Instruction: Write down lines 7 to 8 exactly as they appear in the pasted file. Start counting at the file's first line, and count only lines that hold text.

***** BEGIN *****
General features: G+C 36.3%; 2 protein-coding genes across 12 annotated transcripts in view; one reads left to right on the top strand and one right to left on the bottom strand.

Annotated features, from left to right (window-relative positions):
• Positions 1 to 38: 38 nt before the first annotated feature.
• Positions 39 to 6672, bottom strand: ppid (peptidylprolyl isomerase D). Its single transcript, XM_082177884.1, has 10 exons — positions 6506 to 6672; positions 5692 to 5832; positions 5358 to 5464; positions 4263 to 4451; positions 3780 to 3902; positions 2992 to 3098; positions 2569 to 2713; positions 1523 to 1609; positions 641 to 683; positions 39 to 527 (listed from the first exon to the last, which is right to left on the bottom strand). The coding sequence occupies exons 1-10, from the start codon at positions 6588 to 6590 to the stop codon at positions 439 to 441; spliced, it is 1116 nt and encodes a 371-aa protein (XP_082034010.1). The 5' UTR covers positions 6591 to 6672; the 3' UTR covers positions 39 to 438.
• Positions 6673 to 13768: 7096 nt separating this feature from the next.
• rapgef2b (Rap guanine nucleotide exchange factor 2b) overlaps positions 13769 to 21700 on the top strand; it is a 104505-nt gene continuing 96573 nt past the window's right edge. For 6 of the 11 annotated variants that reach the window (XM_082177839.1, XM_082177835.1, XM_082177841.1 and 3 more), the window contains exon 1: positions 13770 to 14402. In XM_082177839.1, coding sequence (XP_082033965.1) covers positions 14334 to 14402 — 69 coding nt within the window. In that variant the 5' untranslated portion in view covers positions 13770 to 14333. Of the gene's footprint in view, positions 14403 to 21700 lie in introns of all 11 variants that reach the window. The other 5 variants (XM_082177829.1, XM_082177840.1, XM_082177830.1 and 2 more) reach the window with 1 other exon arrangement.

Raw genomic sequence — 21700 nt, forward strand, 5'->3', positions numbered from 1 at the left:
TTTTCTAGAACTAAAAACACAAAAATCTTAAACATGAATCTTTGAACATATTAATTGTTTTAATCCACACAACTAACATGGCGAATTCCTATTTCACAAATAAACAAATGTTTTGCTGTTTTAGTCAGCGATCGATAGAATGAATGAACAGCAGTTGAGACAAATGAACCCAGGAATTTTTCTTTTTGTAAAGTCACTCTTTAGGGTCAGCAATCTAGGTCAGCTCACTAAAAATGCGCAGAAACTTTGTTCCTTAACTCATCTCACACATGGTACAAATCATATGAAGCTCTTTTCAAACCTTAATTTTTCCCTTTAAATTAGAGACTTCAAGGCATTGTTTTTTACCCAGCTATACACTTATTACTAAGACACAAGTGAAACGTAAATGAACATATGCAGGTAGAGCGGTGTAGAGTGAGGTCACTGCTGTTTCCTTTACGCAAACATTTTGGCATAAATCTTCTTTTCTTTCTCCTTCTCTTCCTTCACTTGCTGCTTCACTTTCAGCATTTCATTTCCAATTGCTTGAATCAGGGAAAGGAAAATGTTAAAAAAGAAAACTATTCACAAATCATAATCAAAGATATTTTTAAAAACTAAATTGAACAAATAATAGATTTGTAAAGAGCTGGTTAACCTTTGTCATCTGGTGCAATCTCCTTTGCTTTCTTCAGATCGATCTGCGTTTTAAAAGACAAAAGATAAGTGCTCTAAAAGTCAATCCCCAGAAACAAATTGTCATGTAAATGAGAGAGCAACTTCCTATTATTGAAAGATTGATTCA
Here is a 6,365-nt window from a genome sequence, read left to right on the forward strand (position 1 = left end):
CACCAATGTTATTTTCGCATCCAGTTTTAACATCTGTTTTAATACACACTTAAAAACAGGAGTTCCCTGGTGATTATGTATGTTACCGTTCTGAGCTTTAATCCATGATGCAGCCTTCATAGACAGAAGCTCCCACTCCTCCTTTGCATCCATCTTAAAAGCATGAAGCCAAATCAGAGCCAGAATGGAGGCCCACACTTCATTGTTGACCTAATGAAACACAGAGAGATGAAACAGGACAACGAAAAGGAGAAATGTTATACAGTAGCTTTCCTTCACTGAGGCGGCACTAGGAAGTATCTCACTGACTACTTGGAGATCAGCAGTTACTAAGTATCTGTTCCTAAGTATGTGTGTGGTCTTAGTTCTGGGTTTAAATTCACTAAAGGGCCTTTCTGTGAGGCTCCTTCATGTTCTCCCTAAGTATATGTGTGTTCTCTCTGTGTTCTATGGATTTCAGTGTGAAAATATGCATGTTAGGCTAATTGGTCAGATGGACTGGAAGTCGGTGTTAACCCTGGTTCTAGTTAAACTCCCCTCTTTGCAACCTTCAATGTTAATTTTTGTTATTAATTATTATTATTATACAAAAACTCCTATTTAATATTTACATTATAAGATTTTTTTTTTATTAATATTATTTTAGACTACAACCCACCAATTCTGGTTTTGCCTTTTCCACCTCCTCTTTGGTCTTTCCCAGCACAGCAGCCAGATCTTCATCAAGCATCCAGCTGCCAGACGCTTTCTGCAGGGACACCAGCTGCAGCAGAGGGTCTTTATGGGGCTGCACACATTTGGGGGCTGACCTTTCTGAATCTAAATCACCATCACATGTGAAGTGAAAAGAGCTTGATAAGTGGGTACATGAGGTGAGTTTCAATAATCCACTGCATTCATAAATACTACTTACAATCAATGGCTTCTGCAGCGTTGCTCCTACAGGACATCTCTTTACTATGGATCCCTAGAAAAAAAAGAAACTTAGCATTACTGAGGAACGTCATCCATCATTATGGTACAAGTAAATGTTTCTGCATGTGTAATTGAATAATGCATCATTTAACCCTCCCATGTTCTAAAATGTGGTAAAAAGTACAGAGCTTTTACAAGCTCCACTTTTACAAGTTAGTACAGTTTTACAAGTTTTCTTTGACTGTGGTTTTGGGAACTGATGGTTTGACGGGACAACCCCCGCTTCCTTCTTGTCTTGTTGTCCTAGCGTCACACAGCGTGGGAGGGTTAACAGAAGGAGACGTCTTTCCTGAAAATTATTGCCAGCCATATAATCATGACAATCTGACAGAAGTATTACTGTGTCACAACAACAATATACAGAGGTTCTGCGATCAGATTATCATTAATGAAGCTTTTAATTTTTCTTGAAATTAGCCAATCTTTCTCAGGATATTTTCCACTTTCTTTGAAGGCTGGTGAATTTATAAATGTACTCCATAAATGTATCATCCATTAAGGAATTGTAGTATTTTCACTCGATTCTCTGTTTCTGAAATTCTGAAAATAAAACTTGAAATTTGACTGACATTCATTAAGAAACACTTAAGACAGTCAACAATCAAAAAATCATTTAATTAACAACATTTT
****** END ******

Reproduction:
Raw genomic sequence — 21700 nt, forward strand, 5'->3', positions numbered from 1 at the left:
TTTTCTAGAACTAAAAACACAAAAATCTTAAACATGAATCTTTGAACATATTAATTGTTTTAATCCACACAACTAACATGGCGAATTCCTATTTCACAAATAAACAAATGTTTTGCTGTTTTAGTCAGCGATCGATAGAATGAATGAACAGCAGTTGAGACAAATGAACCCAGGAATTTTTCTTTTTGTAAAGTCACTCTTTAGGGTCAGCAATCTAGGTCAGCTCACTAAAAATGCGCAGAAACTTTGTTCCTTAACTCATCTCACACATGGTACAAATCATATGAAGCTCTTTTCAAACCTTAATTTTTCCCTTTAAATTAGAGACTTCAAGGCATTGTTTTTTACCCAGCTATACACTTATTACTAAGACACAAGTGAAACGTAAATGAACATATGCAGGTAGAGCGGTGTAGAGTGAGGTCACTGCTGTTTCCTTTACGCAAACATTTTGGCATAAATCTTCTTTTCTTTCTCCTTCTCTTCCTTCACTTGCTGCTTCACTTTCAGCATTTCATTTCCAATTGCTTGAATCAGGGAAAGGAAAATGTTAAAAAAGAAAACTATTCACAAATCATAATCAAAGATATTTTTAAAAACTAAATTGAACAAATAATAGATTTGTAAAGAGCTGGTTAACCTTTGTCATCTGGTGCAATCTCCTTTGCTTTCTTCAGATCGATCTGCGTTTTAAAAGACAAAAGATAAGTGCTCTAAAAGTCAATCCCCAGAAACAAATTGTCATGTAAATGAGAGAGCAACTTCCTATTATTGAAAGATTGATTCA